Should we always reward the highest bidder? The moral limits of markets with Harvard's Michael Sandel, author of “What Money Can’t Buy: The Moral Limits of Markets.”

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Harvard professor Michael Sandel has become famous for helping us think about moral dilemmas. He urges us to consider the question: why do we make certain choices? And what is our rationale?

In his recent book, "What Money Can't Buy," Sandel turns his attention to our economy to ask: are there things too sacred for price tags? How do we decide the value of standing in line, or the cost of war? And he warns us — we may need to reconsider the limits of our market economy.

Morality and the Market

In the wake of 2008’s financial crisis, as he watched banks and the auto industry struggle, Sandel, like many Americans, felt let down by our market system. "Markets, by themselves, unregulated," he decided, "don’t serve the public good very well.” He hoped that the crisis would open up a national debate about what forms of finance serve the greater good — and what forms simply make the rich richer — but he was disappointed.

“Even after the financial crisis brought our economy to the brink, we did not really have that debate,” he says. “The terms of political argument didn’t really change. We had some debate about de-regulation, but no fundamental debate about the role of markets in a good society.”

But the nation hasn’t always separated the market from morality. During the Great Depression, FDR lambasted “money-lenders” for their greed and encouraged greater regulation of financial markets. He started programs, such as Social Security, to ensure that a citizen’s future didn’t depend on the luck of the markets.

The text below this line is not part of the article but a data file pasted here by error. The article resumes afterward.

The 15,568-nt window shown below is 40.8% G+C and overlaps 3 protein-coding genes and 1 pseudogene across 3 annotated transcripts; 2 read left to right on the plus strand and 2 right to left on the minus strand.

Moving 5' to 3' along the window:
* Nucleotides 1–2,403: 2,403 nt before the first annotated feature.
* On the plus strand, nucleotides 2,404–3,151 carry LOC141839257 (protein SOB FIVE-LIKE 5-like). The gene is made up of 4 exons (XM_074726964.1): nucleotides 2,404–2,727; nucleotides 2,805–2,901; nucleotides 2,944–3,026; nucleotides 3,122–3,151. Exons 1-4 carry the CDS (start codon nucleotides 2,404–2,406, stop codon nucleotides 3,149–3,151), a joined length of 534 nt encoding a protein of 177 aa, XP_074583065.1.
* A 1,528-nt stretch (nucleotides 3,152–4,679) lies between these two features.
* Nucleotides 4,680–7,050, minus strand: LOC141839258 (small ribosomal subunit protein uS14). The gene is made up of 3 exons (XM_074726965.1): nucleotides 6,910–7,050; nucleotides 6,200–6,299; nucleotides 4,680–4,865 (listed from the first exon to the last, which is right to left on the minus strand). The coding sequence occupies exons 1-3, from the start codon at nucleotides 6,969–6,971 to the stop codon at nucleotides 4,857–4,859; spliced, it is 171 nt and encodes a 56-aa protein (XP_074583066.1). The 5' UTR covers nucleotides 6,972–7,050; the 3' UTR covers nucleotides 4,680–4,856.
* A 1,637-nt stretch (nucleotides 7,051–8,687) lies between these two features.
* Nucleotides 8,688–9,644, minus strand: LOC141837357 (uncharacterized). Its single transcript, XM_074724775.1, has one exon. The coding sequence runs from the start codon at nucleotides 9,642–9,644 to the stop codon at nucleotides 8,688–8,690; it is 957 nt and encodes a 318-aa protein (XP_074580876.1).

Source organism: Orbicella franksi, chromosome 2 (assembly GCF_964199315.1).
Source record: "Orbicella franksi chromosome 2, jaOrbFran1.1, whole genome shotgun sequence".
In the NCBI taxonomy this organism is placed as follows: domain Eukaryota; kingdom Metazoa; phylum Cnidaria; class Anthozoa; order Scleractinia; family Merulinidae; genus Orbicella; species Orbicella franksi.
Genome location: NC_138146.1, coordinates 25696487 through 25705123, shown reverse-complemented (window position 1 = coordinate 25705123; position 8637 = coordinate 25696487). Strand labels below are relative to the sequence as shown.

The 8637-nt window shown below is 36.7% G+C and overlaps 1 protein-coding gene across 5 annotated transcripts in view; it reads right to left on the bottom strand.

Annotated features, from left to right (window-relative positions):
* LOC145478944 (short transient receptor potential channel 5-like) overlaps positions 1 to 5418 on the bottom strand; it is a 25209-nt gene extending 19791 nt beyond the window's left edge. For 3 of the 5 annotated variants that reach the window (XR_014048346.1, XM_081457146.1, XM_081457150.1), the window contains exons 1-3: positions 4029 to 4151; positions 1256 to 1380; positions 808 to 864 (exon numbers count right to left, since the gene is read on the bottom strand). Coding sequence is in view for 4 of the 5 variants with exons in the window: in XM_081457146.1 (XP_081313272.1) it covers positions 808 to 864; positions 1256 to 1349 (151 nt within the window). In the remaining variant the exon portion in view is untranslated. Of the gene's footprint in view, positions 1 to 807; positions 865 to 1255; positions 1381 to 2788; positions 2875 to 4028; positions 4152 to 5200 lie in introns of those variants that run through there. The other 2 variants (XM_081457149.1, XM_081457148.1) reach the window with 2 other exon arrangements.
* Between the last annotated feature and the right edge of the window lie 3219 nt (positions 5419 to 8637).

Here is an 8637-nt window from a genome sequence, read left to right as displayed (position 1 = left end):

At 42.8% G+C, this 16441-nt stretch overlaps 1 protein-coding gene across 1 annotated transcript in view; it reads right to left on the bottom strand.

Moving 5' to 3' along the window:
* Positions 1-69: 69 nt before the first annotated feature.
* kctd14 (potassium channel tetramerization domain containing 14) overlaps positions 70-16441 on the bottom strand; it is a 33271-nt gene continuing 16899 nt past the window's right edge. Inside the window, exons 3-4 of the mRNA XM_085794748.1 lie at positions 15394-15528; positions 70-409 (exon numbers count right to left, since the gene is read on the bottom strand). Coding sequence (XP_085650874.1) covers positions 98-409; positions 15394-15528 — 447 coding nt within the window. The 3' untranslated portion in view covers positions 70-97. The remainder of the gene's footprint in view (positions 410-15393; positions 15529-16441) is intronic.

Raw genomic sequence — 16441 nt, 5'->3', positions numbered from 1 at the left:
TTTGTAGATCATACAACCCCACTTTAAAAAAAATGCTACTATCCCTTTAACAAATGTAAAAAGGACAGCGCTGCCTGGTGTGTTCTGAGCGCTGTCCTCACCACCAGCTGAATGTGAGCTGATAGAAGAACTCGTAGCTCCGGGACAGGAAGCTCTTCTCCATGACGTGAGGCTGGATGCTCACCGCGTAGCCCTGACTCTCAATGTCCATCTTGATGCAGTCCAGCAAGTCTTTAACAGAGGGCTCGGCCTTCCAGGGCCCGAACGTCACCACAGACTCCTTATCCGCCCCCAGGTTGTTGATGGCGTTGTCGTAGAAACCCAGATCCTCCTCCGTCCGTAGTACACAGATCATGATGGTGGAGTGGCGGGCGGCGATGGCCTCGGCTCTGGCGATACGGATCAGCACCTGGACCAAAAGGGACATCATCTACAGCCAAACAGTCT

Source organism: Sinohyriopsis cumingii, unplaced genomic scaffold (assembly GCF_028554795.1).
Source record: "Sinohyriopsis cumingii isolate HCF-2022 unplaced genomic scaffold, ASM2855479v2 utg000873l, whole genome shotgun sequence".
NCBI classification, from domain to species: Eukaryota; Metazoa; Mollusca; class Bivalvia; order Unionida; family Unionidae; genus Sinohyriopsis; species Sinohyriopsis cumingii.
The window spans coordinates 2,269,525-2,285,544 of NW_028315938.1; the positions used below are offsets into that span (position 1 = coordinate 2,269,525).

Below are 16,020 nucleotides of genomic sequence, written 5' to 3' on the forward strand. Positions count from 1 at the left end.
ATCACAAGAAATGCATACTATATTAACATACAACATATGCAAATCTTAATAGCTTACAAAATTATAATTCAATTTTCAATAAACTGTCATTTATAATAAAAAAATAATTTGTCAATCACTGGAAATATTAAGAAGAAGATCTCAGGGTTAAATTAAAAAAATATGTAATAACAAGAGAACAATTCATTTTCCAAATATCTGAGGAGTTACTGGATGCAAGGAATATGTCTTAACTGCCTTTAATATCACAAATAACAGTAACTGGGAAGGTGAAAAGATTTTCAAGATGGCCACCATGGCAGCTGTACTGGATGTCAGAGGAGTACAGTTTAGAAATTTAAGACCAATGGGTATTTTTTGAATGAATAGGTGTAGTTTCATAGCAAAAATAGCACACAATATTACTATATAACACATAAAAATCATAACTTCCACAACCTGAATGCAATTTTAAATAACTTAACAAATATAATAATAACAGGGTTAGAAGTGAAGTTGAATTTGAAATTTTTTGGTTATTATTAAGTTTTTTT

It's only in the past 30 years, as leaders like Margaret Thatcher and Ronald Reagan encouraged complete market authority, that FDR's moral imperative has begun to subside in our political dialogue. Sandel argues that current debates about universal health care, Medicare, and Social Security show the increased separation between morality and the economy.

“In so many areas of life — health, education, the environment, the way we fight our wars,” he explains, “we have moved more and more, almost without realizing it, in the direction of market assumptions, [or] treating all goods as if they were commodities.”

The Danger of Rewarding the Highest Bidder

Take war, for example. In the wars in Iraq and Afghanistan, there were more paid military contractors on the ground than there were American troops. Without any public debate, Sandel says, the business of war was outsourced to private companies.

Even far more mundane tasks have become tainted by the market. Sandel gives the example of standing in line at the airport — if you’re rich enough to fly first class, you don’t have to wait as long. If you’re even richer, you can take a private jet and bypass lines altogether.

Paying to get out of waiting in line might seem like no big deal, but Sandel says it can have unexpected effects. In Washington, it’s common for lobbyists to pay others to wait in line for them so that they can attend a congressional hearing without the drudgery of cueing.

“It may look small, when you look at one or two examples,” he says. “[But] do we really want access to representative government to be allocated according to the highest bidder?”

America’s De-Commodification

If we aren’t comfortable with the idea of paying for access to representative government, Sandel argues, we need to engage in a national debate about what aspects of our society can be commoditized and what should never be. At the end of the day, we can’t always decide who gets things by who is willing to pay the most for them.

“There may be other systems of distribution for rock concerts, or baseball games, or attending lectures, or for that matter attending universities,” he explains. “Sometimes the principal of cueing, or first come first serve, is more fair than markets. Sometimes [it’s] the principal of need, who really needs to see the doctor in the emergency room first. So I think we have to look, case by case, good by good, social practice by social practice, and have a public debate about where market principles should govern and where other values should govern.”

That debate might take years, but, for Sandel, it’s worth the wait.